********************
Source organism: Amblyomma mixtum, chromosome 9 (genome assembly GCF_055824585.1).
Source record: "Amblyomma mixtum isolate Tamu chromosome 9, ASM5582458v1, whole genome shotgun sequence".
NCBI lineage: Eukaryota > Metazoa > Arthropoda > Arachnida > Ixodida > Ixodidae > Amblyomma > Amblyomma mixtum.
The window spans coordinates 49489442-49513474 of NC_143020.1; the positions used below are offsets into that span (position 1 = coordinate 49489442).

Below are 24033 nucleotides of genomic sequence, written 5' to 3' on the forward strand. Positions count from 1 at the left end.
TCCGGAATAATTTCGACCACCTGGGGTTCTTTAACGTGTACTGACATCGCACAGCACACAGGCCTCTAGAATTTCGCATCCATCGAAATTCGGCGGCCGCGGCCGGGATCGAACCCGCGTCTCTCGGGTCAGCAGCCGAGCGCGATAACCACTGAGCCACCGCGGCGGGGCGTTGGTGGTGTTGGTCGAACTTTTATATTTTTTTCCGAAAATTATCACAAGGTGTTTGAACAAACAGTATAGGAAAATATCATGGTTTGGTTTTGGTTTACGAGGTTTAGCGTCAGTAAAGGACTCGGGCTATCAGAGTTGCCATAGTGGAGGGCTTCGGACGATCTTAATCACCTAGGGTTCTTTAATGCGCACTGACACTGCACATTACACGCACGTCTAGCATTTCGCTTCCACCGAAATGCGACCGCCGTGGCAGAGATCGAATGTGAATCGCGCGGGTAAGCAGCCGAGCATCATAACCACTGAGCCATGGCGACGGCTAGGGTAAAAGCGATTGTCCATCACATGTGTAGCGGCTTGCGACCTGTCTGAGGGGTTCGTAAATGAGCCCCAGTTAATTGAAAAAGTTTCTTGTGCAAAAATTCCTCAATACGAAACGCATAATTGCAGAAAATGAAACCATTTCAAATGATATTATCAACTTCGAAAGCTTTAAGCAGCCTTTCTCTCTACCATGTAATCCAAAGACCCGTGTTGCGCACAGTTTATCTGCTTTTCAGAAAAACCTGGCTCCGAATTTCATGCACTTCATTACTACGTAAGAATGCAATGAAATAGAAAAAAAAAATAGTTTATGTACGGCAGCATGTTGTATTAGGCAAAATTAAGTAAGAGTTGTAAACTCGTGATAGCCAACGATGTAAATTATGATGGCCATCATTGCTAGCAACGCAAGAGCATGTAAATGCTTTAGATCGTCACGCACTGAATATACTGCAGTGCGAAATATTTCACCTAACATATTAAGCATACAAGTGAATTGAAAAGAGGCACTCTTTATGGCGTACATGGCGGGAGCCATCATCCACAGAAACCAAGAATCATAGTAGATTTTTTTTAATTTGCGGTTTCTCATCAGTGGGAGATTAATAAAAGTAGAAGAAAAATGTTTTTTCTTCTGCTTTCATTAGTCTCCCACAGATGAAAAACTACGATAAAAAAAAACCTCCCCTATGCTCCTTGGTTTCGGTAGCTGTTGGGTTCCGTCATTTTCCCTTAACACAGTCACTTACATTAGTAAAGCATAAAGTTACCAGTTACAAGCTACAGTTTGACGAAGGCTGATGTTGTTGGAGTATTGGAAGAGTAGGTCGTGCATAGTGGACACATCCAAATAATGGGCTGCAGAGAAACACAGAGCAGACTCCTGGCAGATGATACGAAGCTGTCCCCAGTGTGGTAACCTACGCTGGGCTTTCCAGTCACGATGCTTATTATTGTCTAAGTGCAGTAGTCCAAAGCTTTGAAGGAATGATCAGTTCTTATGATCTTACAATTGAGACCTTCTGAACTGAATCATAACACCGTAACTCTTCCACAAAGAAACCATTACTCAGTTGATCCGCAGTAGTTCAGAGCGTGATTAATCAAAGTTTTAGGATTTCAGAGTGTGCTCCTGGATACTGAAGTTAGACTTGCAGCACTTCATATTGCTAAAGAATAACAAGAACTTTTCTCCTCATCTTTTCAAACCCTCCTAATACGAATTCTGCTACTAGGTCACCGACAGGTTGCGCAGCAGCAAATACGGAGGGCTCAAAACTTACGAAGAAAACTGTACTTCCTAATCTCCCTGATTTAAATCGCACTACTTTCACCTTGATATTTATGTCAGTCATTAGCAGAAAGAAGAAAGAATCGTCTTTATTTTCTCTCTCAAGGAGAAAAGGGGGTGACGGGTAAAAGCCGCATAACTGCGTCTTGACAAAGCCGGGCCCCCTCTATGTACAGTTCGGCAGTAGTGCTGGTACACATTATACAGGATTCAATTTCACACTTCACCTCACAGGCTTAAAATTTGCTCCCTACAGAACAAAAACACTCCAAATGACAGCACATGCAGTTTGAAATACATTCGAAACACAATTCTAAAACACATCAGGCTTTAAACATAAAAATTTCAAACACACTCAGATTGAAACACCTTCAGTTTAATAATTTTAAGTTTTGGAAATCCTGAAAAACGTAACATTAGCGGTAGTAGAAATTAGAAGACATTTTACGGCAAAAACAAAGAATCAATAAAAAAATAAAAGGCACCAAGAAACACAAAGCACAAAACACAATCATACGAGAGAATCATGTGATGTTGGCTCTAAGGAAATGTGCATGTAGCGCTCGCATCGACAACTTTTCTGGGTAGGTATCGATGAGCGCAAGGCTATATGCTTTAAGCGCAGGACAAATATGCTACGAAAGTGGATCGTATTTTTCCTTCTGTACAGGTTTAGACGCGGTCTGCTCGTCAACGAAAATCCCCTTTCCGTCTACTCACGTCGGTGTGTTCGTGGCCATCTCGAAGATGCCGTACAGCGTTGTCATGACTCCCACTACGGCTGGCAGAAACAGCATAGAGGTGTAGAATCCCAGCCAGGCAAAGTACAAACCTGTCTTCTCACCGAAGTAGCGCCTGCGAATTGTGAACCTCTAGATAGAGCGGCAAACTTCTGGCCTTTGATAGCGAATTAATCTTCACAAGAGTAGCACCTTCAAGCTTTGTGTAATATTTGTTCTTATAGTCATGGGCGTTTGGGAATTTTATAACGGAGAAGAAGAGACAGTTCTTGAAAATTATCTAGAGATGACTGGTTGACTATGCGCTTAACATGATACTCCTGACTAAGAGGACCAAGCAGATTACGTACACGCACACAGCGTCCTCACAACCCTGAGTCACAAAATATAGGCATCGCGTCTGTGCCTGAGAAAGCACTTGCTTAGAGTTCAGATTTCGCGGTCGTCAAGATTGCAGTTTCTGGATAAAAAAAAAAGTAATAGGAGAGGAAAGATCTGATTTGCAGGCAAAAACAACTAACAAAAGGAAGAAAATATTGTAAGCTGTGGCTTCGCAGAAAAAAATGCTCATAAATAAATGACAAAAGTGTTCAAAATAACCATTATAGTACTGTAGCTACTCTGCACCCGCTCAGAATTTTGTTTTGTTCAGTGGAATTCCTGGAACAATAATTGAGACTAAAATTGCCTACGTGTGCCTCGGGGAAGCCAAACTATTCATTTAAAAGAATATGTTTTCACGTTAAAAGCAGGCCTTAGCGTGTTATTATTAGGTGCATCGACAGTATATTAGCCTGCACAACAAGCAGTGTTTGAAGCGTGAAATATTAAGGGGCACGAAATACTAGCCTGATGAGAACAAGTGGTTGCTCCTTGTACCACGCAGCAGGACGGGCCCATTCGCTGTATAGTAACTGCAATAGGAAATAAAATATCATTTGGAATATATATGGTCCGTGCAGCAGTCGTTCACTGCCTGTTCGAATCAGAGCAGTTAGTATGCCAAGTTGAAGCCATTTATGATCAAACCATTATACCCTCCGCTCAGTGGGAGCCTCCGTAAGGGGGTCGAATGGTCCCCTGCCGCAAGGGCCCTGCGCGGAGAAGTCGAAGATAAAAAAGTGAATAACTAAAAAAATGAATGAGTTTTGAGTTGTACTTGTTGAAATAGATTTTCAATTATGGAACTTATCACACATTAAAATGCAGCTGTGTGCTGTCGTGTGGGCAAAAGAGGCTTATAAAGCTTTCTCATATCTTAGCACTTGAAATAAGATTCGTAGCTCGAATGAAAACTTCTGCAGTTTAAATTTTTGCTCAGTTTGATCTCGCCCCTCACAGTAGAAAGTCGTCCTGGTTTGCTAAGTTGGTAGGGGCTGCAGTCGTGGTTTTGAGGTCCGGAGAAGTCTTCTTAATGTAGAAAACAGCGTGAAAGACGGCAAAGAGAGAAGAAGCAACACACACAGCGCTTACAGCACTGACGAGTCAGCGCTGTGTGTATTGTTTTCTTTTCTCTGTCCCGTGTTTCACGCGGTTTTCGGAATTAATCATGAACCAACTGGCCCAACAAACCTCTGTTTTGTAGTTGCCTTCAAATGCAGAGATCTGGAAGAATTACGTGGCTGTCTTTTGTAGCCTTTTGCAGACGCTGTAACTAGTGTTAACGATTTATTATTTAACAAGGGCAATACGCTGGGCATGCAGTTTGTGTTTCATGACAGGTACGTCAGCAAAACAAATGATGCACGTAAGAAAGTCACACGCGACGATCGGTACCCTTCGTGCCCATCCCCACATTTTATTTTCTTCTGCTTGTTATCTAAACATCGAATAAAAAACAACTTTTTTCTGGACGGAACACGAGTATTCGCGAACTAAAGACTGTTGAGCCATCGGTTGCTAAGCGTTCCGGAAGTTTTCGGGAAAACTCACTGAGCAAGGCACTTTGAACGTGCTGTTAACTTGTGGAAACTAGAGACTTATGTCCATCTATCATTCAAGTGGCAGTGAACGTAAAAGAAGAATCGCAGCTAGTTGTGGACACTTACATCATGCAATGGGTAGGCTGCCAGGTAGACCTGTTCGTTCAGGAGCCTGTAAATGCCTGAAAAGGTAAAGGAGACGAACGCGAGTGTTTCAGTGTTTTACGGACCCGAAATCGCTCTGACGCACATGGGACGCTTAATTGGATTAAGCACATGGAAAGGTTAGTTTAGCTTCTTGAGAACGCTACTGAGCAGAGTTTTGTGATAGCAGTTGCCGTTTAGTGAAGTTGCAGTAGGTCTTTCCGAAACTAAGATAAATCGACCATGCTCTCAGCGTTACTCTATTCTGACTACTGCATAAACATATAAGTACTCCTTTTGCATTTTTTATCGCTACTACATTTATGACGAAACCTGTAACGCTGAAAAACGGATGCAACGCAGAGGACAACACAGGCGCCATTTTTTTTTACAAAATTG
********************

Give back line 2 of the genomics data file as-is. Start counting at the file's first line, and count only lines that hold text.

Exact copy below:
Source record: "Amblyomma mixtum isolate Tamu chromosome 9, ASM5582458v1, whole genome shotgun sequence".